Sietske Rozie

Erasmus Universiteit Rotterdam, Rotterdam, South Holland, Netherlands

Are you Sietske Rozie?

Claim your profile

Publications (15)48.04 Total impact

  • [Show abstract] [Hide abstract]
    ABSTRACT: The distensibility of a blood vessel is a marker of atherosclerotic disease. In this paper we investigate the feasibility of measuring carotid artery distensibility on 4D CTA, both manually and using a new automatic method. On 4D CTA datasets manual (n=38) and automatic (n=76) measurements of the carotid distensibility were performed. A subset (n=10) of the manual annotations were repeated by a second observer. The interobserver variability was assessed using a Bland-Altman analysis and appeared to be too large to reliably measure the distensibility using manual annotation. We compared two versions of the automatic method: one using 3D registration and one using a 4D registration method. The latter resulted in a more smooth deformation over time. The automatic method was evaluated using a synthetic deformation and by investigating whether known relations with cardiovascular risk factors could be reproduced. The relation between distensibility and cardiovascular risk factors was tested with a Mann-Whitney U test. Automatic measurements revealed an association with hypertension whereas the manual measurements did not. This relation has been found by other studies too. We conclude that carotid artery distensibility measurements should be performed automatically and that the method described in this paper is suitable for that. All CTA datasets and related clinical data used in this study can be downloaded from our website (http://ctadist.bigr.nl).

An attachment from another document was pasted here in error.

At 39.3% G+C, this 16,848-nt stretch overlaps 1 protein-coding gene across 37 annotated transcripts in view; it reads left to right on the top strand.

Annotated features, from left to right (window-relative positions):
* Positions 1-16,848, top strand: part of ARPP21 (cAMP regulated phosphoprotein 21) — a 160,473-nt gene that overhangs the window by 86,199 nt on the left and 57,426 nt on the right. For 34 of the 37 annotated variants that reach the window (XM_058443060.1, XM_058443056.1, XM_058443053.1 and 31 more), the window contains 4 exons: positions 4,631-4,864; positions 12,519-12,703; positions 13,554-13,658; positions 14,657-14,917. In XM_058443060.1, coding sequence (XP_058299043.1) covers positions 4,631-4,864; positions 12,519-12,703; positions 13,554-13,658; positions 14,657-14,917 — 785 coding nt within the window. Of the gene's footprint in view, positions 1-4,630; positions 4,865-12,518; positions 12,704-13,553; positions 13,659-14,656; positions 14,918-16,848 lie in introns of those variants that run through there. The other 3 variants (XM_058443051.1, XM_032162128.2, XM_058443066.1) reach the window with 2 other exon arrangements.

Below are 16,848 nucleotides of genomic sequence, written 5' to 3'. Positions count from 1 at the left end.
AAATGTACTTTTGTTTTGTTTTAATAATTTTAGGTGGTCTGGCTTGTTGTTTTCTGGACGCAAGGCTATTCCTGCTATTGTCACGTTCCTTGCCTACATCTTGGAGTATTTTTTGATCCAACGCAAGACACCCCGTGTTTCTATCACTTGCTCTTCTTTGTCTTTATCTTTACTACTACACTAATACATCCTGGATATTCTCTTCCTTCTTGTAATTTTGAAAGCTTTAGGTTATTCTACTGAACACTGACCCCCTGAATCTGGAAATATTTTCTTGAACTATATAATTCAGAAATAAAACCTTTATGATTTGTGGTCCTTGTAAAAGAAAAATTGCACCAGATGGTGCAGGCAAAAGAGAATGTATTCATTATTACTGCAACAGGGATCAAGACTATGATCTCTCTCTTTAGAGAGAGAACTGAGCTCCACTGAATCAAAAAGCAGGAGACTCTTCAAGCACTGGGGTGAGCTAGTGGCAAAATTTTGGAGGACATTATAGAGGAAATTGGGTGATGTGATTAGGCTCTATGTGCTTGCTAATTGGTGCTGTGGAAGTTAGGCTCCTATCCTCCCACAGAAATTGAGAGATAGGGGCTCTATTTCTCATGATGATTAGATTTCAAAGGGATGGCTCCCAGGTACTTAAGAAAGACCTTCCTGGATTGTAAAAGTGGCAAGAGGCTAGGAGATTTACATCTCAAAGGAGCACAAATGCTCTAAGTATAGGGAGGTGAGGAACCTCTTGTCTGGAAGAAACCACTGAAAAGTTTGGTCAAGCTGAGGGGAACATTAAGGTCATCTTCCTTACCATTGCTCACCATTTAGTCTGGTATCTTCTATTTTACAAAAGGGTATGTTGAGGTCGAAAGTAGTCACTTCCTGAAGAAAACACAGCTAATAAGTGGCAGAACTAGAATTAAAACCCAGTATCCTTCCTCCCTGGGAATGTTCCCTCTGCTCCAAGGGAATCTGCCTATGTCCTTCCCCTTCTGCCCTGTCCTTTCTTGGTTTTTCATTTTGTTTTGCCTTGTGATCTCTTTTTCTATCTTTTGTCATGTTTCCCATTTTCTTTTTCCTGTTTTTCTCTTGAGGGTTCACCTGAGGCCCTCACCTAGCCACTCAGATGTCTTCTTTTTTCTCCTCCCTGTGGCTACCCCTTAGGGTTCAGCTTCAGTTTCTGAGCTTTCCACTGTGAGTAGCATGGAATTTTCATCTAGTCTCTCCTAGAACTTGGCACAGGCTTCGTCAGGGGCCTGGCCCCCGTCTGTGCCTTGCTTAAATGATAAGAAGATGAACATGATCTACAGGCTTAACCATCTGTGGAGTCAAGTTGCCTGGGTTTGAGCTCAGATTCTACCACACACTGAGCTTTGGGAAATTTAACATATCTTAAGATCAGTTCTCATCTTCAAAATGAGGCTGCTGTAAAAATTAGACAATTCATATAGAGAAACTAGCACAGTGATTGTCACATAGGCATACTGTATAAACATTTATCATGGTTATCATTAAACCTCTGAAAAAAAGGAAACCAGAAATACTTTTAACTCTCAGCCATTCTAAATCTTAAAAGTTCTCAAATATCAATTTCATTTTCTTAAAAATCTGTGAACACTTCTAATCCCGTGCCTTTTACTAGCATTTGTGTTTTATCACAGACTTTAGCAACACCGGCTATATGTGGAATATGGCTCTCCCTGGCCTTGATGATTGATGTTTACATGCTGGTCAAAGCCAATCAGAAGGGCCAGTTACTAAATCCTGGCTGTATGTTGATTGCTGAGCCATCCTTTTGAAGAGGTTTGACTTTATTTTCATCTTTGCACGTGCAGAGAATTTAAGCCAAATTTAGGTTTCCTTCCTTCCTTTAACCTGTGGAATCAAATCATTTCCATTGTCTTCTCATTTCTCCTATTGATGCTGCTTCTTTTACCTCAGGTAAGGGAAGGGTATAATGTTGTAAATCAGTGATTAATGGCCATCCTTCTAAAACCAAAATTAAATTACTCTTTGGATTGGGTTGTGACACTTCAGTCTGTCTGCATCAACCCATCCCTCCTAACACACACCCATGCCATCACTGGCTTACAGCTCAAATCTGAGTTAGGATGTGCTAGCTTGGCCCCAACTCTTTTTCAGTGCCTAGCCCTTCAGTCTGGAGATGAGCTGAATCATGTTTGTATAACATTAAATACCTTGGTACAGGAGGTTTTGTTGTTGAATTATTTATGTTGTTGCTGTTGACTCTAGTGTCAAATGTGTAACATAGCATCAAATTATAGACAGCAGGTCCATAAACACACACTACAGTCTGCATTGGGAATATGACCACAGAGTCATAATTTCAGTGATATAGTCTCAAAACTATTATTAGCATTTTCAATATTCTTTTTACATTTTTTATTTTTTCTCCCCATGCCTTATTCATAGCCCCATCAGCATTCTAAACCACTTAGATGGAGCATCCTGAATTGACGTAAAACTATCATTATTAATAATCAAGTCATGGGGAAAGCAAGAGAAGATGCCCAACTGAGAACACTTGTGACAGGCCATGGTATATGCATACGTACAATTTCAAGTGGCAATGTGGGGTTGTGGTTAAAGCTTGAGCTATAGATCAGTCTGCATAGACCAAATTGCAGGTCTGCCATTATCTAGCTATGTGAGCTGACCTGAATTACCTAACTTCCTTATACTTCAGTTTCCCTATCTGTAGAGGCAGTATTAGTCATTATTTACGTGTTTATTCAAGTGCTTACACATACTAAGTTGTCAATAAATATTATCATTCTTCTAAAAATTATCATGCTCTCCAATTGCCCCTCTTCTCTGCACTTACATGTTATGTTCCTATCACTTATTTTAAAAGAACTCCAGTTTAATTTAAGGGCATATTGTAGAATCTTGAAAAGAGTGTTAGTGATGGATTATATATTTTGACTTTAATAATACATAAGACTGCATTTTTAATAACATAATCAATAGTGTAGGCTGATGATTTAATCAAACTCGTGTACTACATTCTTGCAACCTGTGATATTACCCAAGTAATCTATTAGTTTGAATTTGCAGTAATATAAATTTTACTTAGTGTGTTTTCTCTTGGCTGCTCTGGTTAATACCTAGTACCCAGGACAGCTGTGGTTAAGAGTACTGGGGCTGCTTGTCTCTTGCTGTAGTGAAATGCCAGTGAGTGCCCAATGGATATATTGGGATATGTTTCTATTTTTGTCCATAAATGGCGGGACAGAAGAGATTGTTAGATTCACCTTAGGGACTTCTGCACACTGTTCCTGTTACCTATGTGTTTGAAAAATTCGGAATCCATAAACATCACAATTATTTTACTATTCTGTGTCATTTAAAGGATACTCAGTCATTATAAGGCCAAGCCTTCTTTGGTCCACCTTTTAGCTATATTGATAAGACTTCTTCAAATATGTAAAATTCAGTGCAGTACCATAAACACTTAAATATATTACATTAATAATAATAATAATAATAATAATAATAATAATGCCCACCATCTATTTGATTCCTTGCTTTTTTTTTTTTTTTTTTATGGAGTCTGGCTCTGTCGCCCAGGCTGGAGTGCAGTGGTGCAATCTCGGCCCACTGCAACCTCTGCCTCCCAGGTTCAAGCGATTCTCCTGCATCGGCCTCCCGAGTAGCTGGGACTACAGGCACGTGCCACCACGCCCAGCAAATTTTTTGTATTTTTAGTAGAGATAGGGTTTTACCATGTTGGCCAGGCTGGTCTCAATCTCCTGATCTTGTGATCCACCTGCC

Medical image analysis 03/2013; 17(5):515-524. · 3.09 Impact Factor
  • [Show abstract] [Hide abstract]
    ABSTRACT: The purpose of this study was to validate automated atherosclerotic plaque measurements in carotid arteries from CT angiography (CTA). We present an automated method (three initialization points are required) to measure plaque components within the carotid vessel wall in CTA. Plaque components (calcifications, fibrous tissue, lipids) are determined by different ranges of Hounsfield Unit values within the vessel wall. On CTA scans of 40 symptomatic patients with atherosclerotic plaque in the carotid artery automatically segmented plaque volume, calcified, fibrous and lipid percentages were 0.97 ± 0.51 cm(3), 10 ± 11%, 63 ± 10% and 25 ± 5%; while manual measurements by first observer were 0.95 ± 0.60 cm(3), 14 ± 16%, 63 ± 13% and 21 ± 9%, respectively and manual measurement by second observer were 1.05 ± 0.75 cm(3), 11 ± 12%, 61 ± 11% and 27 ± 10%. In 90 datasets, significant associations were found between age, gender, hypercholesterolemia, diabetes, smoking and previous cerebrovascular disease and plaque features. For both automated and manual measurements, significant associations were found between: age and calcium and fibrous tissue percentage; gender and plaque volume and lipid percentage; diabetes and calcium, smoking and plaque volume; previous cerebrovascular disease and plaque volume. Significant associations found only by the automated method were between age and plaque volume, hypercholesterolemia and plaque volume and diabetes and fibrous tissue percentage. Significant association found only by the manual method was between previous cerebrovascular disease and percentage of fibrous tissue. Automated analysis of plaque composition in the carotid arteries is comparable with the manual analysis and has the potential to replace it.
    The international journal of cardiovascular imaging 05/2011; 28(4):877-87. · 2.15 Impact Factor
  • [Show abstract] [Hide abstract]